Stacey Snyder Professor McMichael Introduction to Philosophy April 08, 2014 Paley’s Teleological Argument In this paper, I will be discussing Paley’s teleological argument for the existence of God. This is a valid argument but in my opinion it is not enough to prove the existence of God. I believe that even if all the premises are true and they relate to the conclusion, which they do, that the argument can still be proven wrong by other theories. Paley’s teleological arguments, also called the design argument, attempts to prove that God exists by proving that God created the earth and created humans. Paley’s version of the argument is commonly recognized by the “watchmaker” analogy which is as follows.
Via negative features often in Buddhism’s religious language. Though they do not actually have a God, and therefore do not describe one, but they use it to put across the idea of a human reality in efforts to make the difficult concept of a God or divine power easier to describe. The theory of via negative has both advantages and disadvantages. One advantage is that it helps us to comprehend God and understand that he cannot be limited to the physical world, and to experience him, we must go one step further. It also allows human beings to get their minds around the fact that Gods knowledge and being is beyond anything our human minds can comprehend, let alone try to describe with ‘positive’ words.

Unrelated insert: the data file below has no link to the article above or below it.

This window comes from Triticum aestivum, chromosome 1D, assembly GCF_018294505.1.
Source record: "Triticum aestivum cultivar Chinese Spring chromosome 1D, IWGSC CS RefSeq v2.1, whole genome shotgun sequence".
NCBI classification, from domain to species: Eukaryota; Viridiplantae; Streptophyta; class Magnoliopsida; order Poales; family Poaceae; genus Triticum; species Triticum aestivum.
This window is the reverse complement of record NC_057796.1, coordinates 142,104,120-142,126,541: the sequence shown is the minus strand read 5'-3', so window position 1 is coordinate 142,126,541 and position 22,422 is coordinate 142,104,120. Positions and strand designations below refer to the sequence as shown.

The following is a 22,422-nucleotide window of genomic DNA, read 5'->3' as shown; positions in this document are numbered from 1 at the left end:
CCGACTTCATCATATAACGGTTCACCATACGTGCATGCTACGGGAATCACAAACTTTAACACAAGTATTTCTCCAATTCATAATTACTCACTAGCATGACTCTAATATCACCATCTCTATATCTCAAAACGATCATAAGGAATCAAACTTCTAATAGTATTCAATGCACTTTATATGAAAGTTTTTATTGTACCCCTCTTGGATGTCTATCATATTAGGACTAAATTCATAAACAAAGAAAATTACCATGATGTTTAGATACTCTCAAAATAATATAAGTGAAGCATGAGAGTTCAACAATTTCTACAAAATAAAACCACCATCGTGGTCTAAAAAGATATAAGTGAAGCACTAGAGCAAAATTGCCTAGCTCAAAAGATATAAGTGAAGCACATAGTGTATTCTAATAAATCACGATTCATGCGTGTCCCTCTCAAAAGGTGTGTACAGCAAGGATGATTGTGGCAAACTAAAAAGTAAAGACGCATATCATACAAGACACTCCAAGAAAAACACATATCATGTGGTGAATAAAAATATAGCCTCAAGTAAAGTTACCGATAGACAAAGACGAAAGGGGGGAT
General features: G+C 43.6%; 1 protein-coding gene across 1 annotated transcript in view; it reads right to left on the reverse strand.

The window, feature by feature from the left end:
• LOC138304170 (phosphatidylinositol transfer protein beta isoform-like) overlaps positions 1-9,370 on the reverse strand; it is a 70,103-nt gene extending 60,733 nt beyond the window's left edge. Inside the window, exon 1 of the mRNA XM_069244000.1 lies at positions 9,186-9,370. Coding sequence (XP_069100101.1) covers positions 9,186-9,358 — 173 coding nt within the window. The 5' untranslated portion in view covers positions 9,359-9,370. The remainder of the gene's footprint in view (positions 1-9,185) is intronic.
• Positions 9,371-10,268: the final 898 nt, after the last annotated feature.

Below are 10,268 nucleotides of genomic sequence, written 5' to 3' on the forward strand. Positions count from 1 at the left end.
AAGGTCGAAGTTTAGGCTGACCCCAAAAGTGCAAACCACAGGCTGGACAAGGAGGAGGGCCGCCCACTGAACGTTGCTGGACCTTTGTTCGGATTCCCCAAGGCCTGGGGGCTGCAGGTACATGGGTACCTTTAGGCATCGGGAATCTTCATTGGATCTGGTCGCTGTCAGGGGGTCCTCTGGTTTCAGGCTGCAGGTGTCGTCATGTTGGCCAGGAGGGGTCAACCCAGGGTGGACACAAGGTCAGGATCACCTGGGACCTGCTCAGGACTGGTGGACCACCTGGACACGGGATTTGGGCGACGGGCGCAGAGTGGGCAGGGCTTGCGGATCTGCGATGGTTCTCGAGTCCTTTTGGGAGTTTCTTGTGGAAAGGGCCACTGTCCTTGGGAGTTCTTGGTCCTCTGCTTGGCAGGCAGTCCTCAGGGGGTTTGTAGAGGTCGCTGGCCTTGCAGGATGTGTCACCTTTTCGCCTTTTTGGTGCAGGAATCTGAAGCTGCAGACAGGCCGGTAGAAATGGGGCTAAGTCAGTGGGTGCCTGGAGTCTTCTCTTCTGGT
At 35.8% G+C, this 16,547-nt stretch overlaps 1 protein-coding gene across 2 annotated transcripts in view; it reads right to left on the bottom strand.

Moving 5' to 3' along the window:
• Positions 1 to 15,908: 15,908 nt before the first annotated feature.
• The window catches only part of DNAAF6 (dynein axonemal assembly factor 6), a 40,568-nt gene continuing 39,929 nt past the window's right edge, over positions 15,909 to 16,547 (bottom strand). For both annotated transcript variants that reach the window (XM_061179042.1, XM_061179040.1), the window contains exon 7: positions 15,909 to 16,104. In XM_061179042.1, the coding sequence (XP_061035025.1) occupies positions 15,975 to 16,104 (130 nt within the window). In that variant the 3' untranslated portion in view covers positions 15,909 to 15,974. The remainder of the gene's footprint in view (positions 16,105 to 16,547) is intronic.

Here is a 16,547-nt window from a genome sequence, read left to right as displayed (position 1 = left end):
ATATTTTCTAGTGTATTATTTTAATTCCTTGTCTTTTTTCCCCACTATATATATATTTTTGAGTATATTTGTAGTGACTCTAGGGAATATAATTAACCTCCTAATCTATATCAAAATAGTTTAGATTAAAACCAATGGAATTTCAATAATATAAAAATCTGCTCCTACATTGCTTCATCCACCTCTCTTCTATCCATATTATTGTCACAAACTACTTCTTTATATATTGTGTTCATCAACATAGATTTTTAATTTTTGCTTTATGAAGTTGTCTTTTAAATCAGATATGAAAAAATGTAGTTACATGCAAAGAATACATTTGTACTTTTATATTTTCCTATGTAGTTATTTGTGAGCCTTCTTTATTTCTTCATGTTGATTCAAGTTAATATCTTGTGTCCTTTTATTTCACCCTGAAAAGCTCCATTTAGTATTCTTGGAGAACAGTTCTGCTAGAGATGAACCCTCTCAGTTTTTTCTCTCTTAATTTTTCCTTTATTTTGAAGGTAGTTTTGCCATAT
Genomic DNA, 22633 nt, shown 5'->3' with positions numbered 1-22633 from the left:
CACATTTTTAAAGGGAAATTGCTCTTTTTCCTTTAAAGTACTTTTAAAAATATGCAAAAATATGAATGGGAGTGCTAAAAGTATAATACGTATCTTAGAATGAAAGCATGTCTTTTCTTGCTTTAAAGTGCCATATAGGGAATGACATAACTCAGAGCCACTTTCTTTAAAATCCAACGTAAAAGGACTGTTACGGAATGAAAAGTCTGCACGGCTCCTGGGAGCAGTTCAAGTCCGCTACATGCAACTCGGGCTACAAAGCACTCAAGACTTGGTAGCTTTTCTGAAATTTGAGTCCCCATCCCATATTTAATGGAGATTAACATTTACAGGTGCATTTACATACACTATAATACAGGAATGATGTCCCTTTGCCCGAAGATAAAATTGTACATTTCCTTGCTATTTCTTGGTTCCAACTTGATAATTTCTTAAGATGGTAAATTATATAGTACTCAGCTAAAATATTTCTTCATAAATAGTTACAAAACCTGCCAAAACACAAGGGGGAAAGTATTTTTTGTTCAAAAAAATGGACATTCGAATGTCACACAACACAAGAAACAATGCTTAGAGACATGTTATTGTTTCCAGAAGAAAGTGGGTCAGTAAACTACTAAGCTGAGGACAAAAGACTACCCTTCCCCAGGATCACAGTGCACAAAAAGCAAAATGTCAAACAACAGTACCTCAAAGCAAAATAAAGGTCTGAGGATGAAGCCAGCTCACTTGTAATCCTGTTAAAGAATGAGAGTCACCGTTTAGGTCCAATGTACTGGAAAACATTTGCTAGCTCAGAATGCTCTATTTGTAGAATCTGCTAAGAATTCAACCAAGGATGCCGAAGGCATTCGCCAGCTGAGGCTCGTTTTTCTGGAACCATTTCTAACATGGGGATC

Catholic people think that if you believe in God miracles seem more obvious to you and if you deny and test the existence of God then it will be harder to see the miracles happen. If God really is behind all of the natural laws, he is not restricted by them therefore He is allowed to violate them from time to time. This also contradicts the fact that God is omnibenevolant and defeats the saying that ‘all humans are equal’. There are a lot of problems with using miracles to prove Gods existence, some say that one person’s miracle is not one to another person, we have some sort of scientific explanations to miracles that happened in the bible, so in the future we could have explanations to miracles that
Genesis 1-2 can show us that God is all-powerful and all-loving. As far as Genesis 1-2 goes, it is more important to understand the scripture, rather than prove it to be factual. “Although popular images of controversy continue to exemplify the supposed hostility of Christianity to new scientific theories, studies have shown that Christianity has often nurtured and encouraged scientific endeavor, while at other times the two have co-existed without either tension or attempts at harmonization” (Ferngren, 2). Genesis 1-2 is the cause of much unnecessary tension between the religious and scientific communities. The writers of Genesis 1-2 wrote it in a way that presents the Earth’s creation as a factual account of God creating the heavens and the Earth.